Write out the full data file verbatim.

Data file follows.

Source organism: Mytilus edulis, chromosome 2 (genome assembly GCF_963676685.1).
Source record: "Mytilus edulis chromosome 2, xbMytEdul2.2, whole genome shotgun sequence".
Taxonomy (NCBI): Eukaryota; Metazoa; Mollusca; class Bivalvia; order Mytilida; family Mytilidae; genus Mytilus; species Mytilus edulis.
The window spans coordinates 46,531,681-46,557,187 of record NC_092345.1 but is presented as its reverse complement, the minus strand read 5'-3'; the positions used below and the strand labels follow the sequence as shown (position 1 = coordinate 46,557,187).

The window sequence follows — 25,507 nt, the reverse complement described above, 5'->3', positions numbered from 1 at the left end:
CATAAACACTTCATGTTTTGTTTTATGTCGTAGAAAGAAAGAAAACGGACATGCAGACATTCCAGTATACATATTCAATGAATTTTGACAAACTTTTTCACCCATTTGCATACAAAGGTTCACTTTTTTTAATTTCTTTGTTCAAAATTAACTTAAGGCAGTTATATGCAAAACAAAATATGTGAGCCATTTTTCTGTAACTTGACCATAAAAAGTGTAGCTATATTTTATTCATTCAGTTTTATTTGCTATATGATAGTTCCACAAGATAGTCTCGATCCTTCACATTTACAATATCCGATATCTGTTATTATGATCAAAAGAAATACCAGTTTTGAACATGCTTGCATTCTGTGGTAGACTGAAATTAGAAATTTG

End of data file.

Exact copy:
Source organism: Mytilus edulis, chromosome 2 (genome assembly GCF_963676685.1).
Source record: "Mytilus edulis chromosome 2, xbMytEdul2.2, whole genome shotgun sequence".
Taxonomy (NCBI): Eukaryota; Metazoa; Mollusca; class Bivalvia; order Mytilida; family Mytilidae; genus Mytilus; species Mytilus edulis.
The window spans coordinates 46,531,681-46,557,187 of record NC_092345.1 but is presented as its reverse complement, the minus strand read 5'-3'; the positions used below and the strand labels follow the sequence as shown (position 1 = coordinate 46,557,187).

The window sequence follows — 25,507 nt, the reverse complement described above, 5'->3', positions numbered from 1 at the left end:
CATAAACACTTCATGTTTTGTTTTATGTCGTAGAAAGAAAGAAAACGGACATGCAGACATTCCAGTATACATATTCAATGAATTTTGACAAACTTTTTCACCCATTTGCATACAAAGGTTCACTTTTTTTAATTTCTTTGTTCAAAATTAACTTAAGGCAGTTATATGCAAAACAAAATATGTGAGCCATTTTTCTGTAACTTGACCATAAAAAGTGTAGCTATATTTTATTCATTCAGTTTTATTTGCTATATGATAGTTCCACAAGATAGTCTCGATCCTTCACATTTACAATATCCGATATCTGTTATTATGATCAAAAGAAATACCAGTTTTGAACATGCTTGCATTCTGTGGTAGACTGAAATTAGAAATTTG